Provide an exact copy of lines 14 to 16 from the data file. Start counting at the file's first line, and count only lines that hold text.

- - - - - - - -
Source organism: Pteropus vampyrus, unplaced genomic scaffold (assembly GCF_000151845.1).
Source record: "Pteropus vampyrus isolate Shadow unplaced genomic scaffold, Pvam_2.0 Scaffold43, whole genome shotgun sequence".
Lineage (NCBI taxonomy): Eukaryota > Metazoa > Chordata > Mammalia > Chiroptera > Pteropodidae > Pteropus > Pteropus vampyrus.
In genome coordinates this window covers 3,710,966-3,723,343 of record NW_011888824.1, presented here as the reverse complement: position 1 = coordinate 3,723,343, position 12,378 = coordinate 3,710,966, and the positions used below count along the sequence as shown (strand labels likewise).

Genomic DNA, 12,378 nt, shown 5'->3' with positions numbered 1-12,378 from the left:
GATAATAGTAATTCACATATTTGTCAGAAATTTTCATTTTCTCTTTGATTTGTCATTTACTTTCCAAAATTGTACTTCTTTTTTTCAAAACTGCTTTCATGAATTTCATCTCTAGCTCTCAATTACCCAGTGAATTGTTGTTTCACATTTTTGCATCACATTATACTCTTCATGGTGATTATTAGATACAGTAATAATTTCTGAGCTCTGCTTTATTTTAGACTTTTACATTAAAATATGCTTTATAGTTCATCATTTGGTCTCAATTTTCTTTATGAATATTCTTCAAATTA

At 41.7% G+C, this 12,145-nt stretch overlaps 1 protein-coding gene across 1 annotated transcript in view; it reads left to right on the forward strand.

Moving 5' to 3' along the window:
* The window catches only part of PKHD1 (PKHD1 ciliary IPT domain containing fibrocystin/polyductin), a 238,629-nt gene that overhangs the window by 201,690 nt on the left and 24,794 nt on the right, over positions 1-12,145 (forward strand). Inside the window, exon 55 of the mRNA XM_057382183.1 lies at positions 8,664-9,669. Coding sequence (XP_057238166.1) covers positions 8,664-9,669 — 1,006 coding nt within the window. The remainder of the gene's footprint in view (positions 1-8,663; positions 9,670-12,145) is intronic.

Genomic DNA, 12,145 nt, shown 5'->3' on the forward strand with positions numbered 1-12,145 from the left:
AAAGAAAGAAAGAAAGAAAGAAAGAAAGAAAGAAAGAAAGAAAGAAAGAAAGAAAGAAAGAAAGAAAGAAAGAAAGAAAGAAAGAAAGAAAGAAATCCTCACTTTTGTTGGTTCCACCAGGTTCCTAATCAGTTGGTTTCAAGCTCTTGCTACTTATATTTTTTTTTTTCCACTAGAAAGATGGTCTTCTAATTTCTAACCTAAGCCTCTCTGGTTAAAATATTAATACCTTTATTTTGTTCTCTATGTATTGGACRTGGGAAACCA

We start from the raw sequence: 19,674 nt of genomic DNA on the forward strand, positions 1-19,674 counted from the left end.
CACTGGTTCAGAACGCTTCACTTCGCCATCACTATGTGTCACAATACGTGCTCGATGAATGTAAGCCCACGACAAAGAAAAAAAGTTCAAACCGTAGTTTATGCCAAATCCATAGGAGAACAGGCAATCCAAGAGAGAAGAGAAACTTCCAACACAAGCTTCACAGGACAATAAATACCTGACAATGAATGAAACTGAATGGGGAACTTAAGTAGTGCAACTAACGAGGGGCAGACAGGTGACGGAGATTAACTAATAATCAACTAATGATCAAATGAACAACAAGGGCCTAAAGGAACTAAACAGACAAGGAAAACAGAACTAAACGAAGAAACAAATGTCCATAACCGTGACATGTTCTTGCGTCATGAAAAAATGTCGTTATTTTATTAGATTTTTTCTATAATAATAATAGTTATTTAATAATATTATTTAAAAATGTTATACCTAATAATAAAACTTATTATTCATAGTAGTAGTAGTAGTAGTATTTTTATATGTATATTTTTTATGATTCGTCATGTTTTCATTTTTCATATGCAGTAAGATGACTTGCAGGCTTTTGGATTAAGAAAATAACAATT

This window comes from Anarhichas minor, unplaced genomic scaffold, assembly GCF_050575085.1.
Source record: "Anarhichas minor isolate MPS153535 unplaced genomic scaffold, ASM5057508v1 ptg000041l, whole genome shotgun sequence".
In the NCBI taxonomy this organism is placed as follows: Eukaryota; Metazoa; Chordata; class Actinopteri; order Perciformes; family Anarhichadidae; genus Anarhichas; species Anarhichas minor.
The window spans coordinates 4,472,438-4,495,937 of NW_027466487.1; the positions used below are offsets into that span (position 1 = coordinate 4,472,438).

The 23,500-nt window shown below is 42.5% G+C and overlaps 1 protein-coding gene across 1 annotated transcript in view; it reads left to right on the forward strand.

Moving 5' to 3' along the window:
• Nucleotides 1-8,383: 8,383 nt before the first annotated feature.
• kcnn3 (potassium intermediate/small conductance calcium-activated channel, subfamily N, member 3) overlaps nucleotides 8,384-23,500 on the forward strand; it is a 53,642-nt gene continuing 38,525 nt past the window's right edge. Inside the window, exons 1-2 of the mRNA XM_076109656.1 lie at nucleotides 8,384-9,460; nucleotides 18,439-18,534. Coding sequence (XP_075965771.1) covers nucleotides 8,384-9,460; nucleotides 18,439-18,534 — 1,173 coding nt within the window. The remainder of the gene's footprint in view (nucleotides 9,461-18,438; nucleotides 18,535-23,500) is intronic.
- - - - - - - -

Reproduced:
This window comes from Anarhichas minor, unplaced genomic scaffold, assembly GCF_050575085.1.
Source record: "Anarhichas minor isolate MPS153535 unplaced genomic scaffold, ASM5057508v1 ptg000041l, whole genome shotgun sequence".
In the NCBI taxonomy this organism is placed as follows: Eukaryota; Metazoa; Chordata; class Actinopteri; order Perciformes; family Anarhichadidae; genus Anarhichas; species Anarhichas minor.